all other reviews were embargoed. Smith has very high street cred with the
    filmorati that love the comic book andamp; si fi films he blogs about; his comment
    made it a must see for an audience of trend setters.

    I`d say that Fry`s opinion does count, probably much, much more than those
    `specialists`. (Who are they again?) If second and third opinions emerge that
    back it up then your being told something. He`s being overly modest when he says
    `The net should make us all equal in our influence. Okay - more equal.` Some
    will always be first amongst equals. Not having the time or money to be a gadget
    freak I`d rather get advice from someone that is rather than someone who isn`t.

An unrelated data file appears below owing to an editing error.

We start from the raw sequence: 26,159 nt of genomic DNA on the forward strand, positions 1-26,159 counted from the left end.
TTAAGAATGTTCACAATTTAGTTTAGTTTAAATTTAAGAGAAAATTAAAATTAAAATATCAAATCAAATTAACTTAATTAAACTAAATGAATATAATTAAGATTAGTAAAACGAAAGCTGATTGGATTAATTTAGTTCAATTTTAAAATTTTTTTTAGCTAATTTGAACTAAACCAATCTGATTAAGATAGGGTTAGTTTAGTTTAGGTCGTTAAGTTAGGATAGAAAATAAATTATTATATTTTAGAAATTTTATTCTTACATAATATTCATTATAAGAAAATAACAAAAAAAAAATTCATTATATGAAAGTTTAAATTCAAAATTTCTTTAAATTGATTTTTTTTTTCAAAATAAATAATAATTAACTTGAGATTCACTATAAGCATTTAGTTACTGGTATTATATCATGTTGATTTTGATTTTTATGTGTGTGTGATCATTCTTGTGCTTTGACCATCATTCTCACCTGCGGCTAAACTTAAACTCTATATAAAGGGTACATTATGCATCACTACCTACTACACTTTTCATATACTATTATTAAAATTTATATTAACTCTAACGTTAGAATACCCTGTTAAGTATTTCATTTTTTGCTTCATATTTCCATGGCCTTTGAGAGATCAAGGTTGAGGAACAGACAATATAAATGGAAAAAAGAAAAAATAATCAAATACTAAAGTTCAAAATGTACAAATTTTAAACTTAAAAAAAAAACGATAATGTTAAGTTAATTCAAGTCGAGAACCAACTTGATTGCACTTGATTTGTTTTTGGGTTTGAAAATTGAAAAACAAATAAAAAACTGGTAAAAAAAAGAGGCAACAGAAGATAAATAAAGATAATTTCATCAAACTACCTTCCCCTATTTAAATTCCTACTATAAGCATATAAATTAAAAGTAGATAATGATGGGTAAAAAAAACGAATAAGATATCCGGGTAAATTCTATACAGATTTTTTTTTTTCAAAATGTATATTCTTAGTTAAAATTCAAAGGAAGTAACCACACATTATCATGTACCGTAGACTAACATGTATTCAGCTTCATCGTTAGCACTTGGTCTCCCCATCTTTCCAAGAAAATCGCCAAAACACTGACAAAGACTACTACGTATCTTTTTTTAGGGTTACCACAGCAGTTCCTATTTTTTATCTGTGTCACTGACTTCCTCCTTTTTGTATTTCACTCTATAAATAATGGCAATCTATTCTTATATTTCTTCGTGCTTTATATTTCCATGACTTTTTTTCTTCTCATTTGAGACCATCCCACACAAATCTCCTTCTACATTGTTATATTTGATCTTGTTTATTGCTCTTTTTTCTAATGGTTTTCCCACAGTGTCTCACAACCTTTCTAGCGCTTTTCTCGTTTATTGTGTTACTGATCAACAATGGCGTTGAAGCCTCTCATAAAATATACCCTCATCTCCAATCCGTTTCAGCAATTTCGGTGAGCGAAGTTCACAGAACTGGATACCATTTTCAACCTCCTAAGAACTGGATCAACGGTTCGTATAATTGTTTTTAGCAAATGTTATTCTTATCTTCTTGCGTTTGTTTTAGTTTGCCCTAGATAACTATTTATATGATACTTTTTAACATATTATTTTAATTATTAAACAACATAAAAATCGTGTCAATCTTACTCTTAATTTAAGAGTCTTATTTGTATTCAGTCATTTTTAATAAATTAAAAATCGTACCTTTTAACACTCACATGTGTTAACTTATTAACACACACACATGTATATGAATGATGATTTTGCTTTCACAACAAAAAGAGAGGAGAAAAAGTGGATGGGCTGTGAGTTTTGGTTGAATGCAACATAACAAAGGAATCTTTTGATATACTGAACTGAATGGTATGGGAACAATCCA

Myself, I stick to the old adage `never be the first to buy the first of
    anything; wait until at least version two so the more obvious bugs have been
    ironed out`.

  • Comment number 7.

    I dare say that Dear Stephen would struggle with the idea of killing an ant, let alone a gadget!

    I think you're asking the wrong question. The true question is why does new technology fail to work as anticiapted?

    The answer is that suppliers are under so much pressure - mainly stirred by the media - to deliver the next new thing. They don't have time to test and refine. If they did details would be leaked and commentators would ask "why won't they release it/what are they hiding?/doesn't it work?"

    The answer to the question of can one person make a difference, the answer is "yes" if you believe Malcolm Gladwell's Tipping Point theory.

  • Comment number 8.

    can Stephen Fry have a look at the number 10 website and try and kill that off? It looks awful and it seems like some 40 year old trying to be down with the kids - nearly every social networking site going is on the front page.

  • Comment number 9.